44 Days (and counting) to Christmas!

We must be nearing that time of the year again.  I recently had a conversation with a couple of other teachers that started with a question that seems to be (in music teacher circles) as seasonal as pumpkin pie.

“So… what are each of you getting your students for Christmas this year?”

Some ideas were tossed out, and with each one we all proceded to do the mental math and figure out just how expensive anything meaningful or useful would cost when multiplied by a studio full of students. 

When I first started teaching, I took the time each Christmas to make some sort of hand-made musical ornament for each of my students – personalized with their name, the name of a piece they were playing, a picture of them at the piano, etc.  I figured by the time they left home and made their way to college, they’d have enough of a collection to hang on a little dorm room or apartment tree!  That idea was a great cost-effective solution for a handful of years… until it got to the point that I consistently had a studio full of 40-50 students.   There are limits to how much hot-gluing can be done during the month of December!!

It dawned on me one year, while I was puzzling over what to do, that I could let my students do all the work!   What better gift to a student and their family than a recorded CD of the student performing?  The first year I tried this idea, all of my students started in early October and worked up a collection of Christmas repertoire.  By the second week of December, they each recorded a handful of pieces.  I transferred the pieces to a CD, and designed a bright colored cover, song list for the back cover and labels.  

Christmas CD Cover

The cover of my first studio Christmas CD. Each "tag" was personalized with a student's name.

Each student received one copy of their CD as their gift from me.   The last week of lessons before Christmas, we turned our group lessons into CD release parties.  Students munched on Christmas goodies while they took turns playing highlights from their CD for each other.  

I gave parents the option to order additional copies to give as gifts to grandparents or other family members at a small fee (enough to cover the cost of the CD, color cover, etc.), which turned out to be a BIG hit.  I spent a LOT of late nights burning CDs and cutting and stuffing covers!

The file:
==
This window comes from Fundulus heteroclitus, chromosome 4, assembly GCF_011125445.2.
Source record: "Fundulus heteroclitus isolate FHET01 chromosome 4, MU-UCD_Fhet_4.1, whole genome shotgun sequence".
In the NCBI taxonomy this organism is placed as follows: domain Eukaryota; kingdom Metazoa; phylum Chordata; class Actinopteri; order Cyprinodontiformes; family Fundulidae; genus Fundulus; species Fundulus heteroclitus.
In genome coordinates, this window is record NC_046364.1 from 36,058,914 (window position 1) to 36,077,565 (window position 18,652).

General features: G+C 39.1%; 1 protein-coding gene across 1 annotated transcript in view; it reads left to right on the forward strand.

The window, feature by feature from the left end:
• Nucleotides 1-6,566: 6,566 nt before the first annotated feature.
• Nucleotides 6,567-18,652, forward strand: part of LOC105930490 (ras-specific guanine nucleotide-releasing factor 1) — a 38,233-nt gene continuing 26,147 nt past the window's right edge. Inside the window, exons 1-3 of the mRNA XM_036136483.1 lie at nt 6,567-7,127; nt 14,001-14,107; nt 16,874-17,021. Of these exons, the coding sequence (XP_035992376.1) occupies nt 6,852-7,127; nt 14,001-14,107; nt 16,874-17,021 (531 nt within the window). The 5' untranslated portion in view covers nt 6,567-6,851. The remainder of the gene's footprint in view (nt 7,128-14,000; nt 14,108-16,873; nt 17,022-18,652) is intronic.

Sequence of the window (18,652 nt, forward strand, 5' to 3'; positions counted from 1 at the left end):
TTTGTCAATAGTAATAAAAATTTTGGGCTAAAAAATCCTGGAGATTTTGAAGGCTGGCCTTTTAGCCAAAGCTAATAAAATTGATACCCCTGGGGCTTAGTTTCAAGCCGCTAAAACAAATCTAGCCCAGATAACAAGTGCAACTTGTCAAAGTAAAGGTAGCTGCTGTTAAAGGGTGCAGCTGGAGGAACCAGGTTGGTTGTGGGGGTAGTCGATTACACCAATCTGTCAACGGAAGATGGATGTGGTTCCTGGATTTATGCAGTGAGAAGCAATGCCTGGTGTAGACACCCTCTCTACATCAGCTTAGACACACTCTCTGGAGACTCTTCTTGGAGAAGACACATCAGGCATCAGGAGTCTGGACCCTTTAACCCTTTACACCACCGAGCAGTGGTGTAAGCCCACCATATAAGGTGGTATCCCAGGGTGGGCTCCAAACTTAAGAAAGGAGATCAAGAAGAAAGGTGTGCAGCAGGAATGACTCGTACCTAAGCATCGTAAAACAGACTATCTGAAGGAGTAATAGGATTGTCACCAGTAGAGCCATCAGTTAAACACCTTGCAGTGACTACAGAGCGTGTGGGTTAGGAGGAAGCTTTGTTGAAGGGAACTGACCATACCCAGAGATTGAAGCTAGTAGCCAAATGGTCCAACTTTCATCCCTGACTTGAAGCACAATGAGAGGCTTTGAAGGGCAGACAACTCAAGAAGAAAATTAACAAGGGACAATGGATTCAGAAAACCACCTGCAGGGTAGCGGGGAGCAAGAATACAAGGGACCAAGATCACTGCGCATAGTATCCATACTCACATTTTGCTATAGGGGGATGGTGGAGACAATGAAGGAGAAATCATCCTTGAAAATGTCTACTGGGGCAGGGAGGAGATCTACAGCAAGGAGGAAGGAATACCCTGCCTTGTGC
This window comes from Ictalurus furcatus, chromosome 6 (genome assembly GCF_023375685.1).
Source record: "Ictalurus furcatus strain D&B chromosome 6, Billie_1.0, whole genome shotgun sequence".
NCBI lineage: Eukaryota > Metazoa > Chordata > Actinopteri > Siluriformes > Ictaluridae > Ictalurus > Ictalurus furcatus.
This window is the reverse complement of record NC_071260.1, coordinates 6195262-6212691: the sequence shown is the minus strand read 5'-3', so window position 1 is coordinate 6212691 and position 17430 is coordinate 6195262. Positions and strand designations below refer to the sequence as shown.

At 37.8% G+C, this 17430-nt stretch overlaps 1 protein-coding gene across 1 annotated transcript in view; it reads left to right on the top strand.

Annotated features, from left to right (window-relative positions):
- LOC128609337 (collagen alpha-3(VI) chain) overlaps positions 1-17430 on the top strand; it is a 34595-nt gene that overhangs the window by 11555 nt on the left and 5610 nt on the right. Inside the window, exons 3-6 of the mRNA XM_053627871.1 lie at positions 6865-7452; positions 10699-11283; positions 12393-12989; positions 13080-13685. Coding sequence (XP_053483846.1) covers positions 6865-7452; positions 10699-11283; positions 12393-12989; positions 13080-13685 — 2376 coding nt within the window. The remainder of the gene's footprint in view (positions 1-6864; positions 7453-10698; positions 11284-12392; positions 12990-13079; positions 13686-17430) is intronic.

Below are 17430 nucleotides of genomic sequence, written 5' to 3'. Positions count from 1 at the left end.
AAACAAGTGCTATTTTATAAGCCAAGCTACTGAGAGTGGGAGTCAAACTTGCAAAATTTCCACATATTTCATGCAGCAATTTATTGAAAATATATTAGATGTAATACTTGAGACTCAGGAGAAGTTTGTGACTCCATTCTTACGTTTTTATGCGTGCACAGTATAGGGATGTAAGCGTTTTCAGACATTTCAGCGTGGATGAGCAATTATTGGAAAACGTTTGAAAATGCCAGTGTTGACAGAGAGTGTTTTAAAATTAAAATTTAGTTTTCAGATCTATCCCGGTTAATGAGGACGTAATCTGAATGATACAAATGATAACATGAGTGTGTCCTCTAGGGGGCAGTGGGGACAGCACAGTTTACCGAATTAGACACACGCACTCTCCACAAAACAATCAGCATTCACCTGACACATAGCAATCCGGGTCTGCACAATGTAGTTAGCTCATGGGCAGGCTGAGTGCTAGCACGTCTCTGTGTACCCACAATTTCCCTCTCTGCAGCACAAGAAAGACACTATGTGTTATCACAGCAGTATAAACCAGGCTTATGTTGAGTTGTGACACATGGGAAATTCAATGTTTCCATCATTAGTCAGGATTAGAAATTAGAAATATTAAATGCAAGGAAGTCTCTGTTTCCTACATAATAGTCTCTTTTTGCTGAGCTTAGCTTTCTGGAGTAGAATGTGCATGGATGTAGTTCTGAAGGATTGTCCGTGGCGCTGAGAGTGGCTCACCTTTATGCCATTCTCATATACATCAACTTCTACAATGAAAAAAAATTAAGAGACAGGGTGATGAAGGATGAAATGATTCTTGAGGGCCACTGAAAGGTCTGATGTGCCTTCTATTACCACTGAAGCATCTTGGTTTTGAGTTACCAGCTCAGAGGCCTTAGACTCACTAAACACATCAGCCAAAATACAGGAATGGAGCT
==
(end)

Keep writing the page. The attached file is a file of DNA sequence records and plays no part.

After that first Christmas, we turned the recordings into a year-long project.  Students recorded all of the pieces they played at concerts or recitals through the year, plus any other favorite pieces.  One of the instruments I use in my studio is a Yamaha Clavinova digital piano, so students even created fun, multi-layered performances with drum tracks, accompaniments and a variety of instrument sounds to include on their CDs. 

It’s a fantastic encouragement for students to receive their CDs at Christmas time each year and be able to hear the progress that they’ve made from January to December.  It’s especially fun for those who have been in the studio for several years to listen back to old recordings and hear just how far they’ve come! 

(Note: This seems to be a highly discussed topic this time of the year.  I’d love to hear replies with any other creative ideas for student gifts!)



44 Days (and counting) to Christmas! — 3 Comments

  1. Jennifer,
    I love your idea!….and the cover of the CD’s.
    I also have Clavinova in my studio and have a couple questions to you.
    Do you record the music as a MIDI file and then turn it to WAV
    (I found out that it is a pretty long process, but it is very convenient to safe it as MIDI first….)
    DO you record the students music on their flash drives or on yours?
    Marry Christmas to you and your family!
    Thank you for sharing,

    • Hi Yelena,

      Thanks! Yes, we save the files as MIDI files first. I have a folder for each of my students on the Clavinova, and we just use the basic recording functions and save each of their songs to the folder throughout the year. I upgraded to a newer model last year, and my new Clavinova will let me play back the MIDI files and record directly to a WAV file on a flash drive. (I could make that happen with my old Clavinova, too, but you’re right about it being a long process!). Once the files are on the flash drive, it’s easy to transfer them to my computer and into iTunes to burn CDs. I use my own flash drive to transfer the files.

      Hope you have a wonderful Christmas as well!!


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